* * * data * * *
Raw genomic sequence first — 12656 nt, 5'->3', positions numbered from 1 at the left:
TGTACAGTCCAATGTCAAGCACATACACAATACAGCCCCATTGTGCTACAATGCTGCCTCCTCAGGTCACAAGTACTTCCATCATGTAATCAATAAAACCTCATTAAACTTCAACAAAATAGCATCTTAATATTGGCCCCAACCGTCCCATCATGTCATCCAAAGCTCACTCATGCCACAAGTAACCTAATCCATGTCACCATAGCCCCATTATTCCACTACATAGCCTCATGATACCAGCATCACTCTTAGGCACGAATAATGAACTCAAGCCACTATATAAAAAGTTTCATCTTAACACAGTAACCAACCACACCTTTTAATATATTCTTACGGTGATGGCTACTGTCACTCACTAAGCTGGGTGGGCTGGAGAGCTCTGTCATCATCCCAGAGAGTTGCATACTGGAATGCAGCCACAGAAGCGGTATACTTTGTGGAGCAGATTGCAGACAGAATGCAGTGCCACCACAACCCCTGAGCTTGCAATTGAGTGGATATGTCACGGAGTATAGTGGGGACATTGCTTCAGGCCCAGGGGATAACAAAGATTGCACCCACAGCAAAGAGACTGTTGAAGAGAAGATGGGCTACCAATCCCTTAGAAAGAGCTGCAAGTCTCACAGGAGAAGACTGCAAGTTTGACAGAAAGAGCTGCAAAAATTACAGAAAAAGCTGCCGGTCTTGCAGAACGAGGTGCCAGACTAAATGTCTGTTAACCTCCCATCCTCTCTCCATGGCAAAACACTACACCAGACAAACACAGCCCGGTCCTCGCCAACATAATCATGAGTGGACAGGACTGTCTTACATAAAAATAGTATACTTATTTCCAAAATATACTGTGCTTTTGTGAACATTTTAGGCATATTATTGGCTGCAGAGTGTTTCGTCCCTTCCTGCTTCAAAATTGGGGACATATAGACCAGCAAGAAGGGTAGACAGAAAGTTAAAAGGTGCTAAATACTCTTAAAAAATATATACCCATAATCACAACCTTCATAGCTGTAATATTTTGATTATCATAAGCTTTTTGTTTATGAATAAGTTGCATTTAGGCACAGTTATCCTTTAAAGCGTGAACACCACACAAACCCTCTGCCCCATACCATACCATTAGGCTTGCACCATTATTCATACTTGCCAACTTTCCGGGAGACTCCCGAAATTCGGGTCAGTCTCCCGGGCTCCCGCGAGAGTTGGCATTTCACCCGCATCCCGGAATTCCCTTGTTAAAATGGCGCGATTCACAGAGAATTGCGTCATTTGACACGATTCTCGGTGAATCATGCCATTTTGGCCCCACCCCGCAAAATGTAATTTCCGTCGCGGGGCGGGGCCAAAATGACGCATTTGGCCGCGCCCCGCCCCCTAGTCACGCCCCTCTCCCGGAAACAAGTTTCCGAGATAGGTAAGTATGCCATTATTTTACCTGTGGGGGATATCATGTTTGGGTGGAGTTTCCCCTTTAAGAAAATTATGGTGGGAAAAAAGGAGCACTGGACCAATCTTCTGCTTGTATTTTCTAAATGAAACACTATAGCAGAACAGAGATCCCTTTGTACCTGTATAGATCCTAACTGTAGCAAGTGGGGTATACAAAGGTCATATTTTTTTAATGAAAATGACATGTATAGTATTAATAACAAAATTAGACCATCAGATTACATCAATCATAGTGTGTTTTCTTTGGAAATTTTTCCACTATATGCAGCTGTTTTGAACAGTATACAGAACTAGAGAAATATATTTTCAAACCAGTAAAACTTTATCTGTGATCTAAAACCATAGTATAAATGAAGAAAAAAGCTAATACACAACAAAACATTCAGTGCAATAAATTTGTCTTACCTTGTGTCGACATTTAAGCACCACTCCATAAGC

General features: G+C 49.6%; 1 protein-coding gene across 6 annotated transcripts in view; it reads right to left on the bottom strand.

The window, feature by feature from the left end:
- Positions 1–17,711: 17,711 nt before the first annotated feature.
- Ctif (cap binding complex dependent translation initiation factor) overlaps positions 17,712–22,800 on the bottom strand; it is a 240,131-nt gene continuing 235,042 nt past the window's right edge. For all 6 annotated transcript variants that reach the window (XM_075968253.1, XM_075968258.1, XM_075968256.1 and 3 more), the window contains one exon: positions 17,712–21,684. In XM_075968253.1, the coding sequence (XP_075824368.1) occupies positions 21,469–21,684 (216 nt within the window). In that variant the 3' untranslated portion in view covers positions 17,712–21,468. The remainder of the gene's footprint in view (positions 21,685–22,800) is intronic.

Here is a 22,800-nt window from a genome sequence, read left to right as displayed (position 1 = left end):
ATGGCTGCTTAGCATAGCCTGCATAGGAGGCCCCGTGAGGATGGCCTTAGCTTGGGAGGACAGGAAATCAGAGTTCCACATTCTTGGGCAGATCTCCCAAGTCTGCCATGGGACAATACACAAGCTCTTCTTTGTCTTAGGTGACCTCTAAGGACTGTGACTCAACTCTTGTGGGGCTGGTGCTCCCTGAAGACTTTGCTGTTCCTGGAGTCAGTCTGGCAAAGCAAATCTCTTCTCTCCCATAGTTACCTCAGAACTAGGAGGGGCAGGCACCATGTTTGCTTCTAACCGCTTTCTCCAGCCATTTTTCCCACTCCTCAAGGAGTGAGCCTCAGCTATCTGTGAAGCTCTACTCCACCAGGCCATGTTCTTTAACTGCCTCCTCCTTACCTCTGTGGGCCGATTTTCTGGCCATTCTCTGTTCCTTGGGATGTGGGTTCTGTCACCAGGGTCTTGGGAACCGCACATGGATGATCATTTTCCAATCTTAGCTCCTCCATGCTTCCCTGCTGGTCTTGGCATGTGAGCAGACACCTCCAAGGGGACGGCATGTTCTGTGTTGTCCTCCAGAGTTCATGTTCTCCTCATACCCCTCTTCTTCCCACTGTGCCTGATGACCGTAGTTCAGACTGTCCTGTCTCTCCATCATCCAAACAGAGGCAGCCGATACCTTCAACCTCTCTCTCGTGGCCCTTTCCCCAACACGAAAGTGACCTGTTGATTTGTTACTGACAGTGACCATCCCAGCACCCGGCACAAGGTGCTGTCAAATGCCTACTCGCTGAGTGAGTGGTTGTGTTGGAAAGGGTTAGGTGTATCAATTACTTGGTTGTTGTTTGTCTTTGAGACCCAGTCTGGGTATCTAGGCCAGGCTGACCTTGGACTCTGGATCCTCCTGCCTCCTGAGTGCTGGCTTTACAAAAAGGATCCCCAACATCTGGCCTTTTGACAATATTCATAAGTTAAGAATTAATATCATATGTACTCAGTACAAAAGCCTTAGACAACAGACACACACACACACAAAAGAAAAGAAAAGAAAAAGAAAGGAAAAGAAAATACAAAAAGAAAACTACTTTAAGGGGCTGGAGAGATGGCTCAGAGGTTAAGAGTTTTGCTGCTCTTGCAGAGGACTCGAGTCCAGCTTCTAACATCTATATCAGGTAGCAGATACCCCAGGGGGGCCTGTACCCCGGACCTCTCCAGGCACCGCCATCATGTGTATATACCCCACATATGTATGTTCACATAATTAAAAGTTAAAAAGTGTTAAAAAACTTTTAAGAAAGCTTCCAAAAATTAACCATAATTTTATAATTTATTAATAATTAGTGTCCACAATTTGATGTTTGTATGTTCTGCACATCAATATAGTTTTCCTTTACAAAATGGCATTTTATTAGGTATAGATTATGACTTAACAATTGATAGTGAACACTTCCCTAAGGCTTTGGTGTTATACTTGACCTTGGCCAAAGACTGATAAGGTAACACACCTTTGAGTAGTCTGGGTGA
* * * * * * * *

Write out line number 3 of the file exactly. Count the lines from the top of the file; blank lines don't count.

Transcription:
General features: G+C 49.6%; 1 protein-coding gene across 6 annotated transcripts in view; it reads right to left on the bottom strand.